After much contemplation and debate between the polarized vote and boycott voices in my head, I decided to let my vote go through. Here’s the view from my brain…
Since last Saturday, in what is being called the second wave of the revolution, peaceful protesters in Egyptian cities including but not exclusive to Cairo have been in clash with riot police, appointed by the ministry of interior, controlled by SCAF. Same demand, targeting the extension of Mubarak’s dictatorship: The people want the fall of the regime, the fall of Field marshal Tantawi.
The Arab world, as it looks on, is witnessing the same tyrannical tactics repeatedly being acted out, patterns so consistent and steps of the dictators blatantly and boringly predictable. This next step for Tantawi was to deny, in the expected tone-deaf manner, the sentiment being made very clear in the streets; the people want the military rule to be replaced by a civilian one.
In response to the 35+ people that have died in the streets of Cairo and Alexandria, predominantly due to police attacks on sit-ins and protests in and around Tahrir, some activists reached the decision to boycott parliamentary elections that will begin their first round today in Egypt. The main argument is that these elections, under SCAF’s visibly crumbling fist, are useless and irrelevant to the blood still warm on the streets at the expense of our martyrs. These elections, which are nothing but a dirty political game, will give legitimacy to an outdated council of Mubaraks, whose time has long been up.
Watching apprehensively from New York, along with many others living outside of Egypt, there’s always an overwhelming feeling of helplessness that I can’t seem to describe as anything other than itching of the heart- to be in the street with my brothers and sisters who are ready to die (and dying) for their country. This dreadfully familiar feeling reminiscent of January and February days has yet again pushed me to airline websites in some daydream of negotiating something with my professors to expedite my semester and be on the next plane to Cairo.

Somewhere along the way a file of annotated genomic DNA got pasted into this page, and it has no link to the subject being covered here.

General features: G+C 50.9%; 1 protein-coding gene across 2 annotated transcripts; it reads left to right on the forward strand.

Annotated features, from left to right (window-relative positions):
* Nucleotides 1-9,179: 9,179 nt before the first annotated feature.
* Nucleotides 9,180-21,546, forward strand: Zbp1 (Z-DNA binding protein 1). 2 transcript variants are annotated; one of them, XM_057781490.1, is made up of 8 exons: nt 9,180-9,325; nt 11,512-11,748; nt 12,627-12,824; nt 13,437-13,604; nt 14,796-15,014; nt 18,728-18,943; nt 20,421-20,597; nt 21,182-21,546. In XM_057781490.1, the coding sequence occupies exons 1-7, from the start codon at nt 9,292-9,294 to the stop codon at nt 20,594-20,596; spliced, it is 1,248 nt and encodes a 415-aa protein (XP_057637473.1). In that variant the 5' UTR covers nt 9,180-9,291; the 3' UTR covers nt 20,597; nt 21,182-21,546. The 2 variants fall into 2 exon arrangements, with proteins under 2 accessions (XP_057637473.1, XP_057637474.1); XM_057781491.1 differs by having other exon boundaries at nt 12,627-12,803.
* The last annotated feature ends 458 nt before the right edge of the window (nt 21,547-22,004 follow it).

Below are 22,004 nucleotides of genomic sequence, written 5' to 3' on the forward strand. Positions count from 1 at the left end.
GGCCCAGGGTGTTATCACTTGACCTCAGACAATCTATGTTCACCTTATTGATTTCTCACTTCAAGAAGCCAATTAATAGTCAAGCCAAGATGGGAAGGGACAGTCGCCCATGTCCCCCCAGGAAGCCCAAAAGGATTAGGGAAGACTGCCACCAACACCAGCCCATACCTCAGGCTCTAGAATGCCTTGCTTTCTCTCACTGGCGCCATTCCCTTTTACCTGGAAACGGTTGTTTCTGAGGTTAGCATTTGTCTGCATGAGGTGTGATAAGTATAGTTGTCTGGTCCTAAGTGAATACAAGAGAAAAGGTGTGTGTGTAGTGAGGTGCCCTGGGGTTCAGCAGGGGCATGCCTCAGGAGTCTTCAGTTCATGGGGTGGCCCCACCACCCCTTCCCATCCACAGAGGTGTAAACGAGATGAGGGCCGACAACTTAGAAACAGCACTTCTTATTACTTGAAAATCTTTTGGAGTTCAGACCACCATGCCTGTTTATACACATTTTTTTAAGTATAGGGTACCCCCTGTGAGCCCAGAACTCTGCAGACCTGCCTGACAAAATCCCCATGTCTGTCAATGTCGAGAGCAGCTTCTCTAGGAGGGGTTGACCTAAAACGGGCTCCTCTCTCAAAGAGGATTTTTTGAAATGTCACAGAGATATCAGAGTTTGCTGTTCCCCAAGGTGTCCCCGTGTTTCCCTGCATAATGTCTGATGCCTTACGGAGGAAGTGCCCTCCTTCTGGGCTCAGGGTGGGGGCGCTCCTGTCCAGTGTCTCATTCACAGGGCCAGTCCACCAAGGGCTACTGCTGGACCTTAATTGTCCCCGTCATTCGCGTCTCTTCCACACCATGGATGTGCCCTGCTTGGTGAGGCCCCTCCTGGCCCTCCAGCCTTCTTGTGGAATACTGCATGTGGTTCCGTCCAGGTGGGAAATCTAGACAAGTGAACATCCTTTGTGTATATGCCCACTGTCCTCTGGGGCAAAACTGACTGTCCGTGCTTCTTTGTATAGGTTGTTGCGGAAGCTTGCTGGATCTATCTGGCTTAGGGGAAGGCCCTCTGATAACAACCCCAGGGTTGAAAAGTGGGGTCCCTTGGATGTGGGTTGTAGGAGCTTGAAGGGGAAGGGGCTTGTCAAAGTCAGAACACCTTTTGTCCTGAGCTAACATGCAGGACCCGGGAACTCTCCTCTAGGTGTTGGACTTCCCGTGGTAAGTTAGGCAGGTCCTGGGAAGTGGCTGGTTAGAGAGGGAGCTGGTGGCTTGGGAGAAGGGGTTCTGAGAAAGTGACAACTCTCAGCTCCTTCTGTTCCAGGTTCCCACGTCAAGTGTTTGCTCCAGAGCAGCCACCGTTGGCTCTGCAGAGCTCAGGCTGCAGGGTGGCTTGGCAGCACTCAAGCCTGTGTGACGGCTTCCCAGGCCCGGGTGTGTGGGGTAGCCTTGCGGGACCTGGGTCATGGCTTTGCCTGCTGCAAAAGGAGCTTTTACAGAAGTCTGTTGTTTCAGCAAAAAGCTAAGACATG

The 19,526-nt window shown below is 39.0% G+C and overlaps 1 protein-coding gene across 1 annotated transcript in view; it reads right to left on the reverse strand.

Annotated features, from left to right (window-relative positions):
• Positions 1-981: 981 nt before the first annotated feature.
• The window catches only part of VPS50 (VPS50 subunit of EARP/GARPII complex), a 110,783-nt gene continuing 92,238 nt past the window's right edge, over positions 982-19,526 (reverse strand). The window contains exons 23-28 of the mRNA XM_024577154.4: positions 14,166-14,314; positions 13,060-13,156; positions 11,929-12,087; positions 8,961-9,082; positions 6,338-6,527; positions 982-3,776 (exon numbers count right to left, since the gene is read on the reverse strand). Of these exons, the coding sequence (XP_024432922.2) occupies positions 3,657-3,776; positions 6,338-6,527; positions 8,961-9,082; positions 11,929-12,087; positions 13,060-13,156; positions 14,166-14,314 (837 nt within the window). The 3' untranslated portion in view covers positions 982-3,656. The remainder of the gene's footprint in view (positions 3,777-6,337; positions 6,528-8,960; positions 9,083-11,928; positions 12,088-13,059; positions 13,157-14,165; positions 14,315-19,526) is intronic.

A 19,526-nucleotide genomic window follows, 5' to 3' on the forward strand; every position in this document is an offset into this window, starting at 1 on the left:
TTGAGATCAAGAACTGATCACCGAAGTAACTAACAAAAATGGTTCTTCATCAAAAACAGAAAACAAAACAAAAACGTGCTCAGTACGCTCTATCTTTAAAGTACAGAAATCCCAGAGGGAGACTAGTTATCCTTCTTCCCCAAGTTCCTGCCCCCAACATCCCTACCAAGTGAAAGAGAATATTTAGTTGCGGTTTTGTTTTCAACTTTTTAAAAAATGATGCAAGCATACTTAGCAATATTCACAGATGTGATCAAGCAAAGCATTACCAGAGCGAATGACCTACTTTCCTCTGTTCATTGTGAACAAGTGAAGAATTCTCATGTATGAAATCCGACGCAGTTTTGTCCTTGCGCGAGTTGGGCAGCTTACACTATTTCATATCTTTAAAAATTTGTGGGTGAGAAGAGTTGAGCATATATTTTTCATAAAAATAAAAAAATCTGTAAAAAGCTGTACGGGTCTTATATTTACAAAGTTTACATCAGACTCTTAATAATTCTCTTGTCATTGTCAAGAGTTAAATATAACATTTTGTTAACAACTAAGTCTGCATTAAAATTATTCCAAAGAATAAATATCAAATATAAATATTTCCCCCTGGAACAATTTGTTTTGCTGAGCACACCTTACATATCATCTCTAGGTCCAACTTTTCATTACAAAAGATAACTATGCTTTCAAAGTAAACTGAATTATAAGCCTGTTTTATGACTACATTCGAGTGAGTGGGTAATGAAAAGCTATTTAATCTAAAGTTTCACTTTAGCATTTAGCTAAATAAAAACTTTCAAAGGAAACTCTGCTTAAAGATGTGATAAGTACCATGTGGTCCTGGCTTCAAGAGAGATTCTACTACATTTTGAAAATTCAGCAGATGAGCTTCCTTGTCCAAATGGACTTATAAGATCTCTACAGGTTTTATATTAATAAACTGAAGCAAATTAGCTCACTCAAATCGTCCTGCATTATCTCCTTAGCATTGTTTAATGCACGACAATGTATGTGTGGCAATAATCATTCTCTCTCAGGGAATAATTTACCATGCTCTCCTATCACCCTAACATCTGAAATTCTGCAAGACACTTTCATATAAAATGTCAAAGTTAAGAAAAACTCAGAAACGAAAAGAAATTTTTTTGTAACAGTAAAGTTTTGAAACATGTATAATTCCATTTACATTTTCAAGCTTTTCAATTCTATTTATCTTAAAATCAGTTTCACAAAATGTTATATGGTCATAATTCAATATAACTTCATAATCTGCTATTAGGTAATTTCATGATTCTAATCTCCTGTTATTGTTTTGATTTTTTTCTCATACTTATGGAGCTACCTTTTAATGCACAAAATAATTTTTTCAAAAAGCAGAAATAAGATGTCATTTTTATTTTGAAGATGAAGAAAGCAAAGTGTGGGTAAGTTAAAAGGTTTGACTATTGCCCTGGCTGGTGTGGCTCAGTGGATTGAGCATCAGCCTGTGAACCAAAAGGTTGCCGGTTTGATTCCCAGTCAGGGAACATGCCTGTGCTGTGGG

With this pain of watching through a screen as people are suffocating under thick clouds of tear gas, losing their eyes while the police officers responsible celebrate their target, brave doctors scrambling to save lives and volunteers coordinating between cities to deliver necessary supplies, Egyptians abroad including myself are constantly looking for ways to help. Any way and every way. And solidarity protests and sending masks and goggles just isn’t enough. Which is where my vote comes in.
Being one of few eligible voters living abroad, I had to take my chances. Many Egyptians I’ve spoken to don’t have national IDs (rakam qawmy), which is a prerequisite to participate in these parliamentary elections. The older generation, my parents included, only have Egyptian passports; the younger, my siblings, not old enough. Which makes me the only person in my house eligible. In the first elections since Mubarak was ousted, (though replaced by a crew of 19 Mubaraks called the military council), am I expected to pass up this rare opportunity of taking part in a decision that will play a role in Egypt’s future? Get real.
A problem often overlooked and forgotten in regards to the reasons older generations of Egyptians left the country traces back to the corruption within the regimes under which they lived and the crackdown on expression they faced, much like we continue to face today. Since they cannot enjoy the right to vote due to expired documentation, its up to my generation to reverse that through our voice. The same voice that started a revolution in January, the same voice that continues it until victory. Regardless of how unfair the elections may be. This is just a first step, SCAF or not.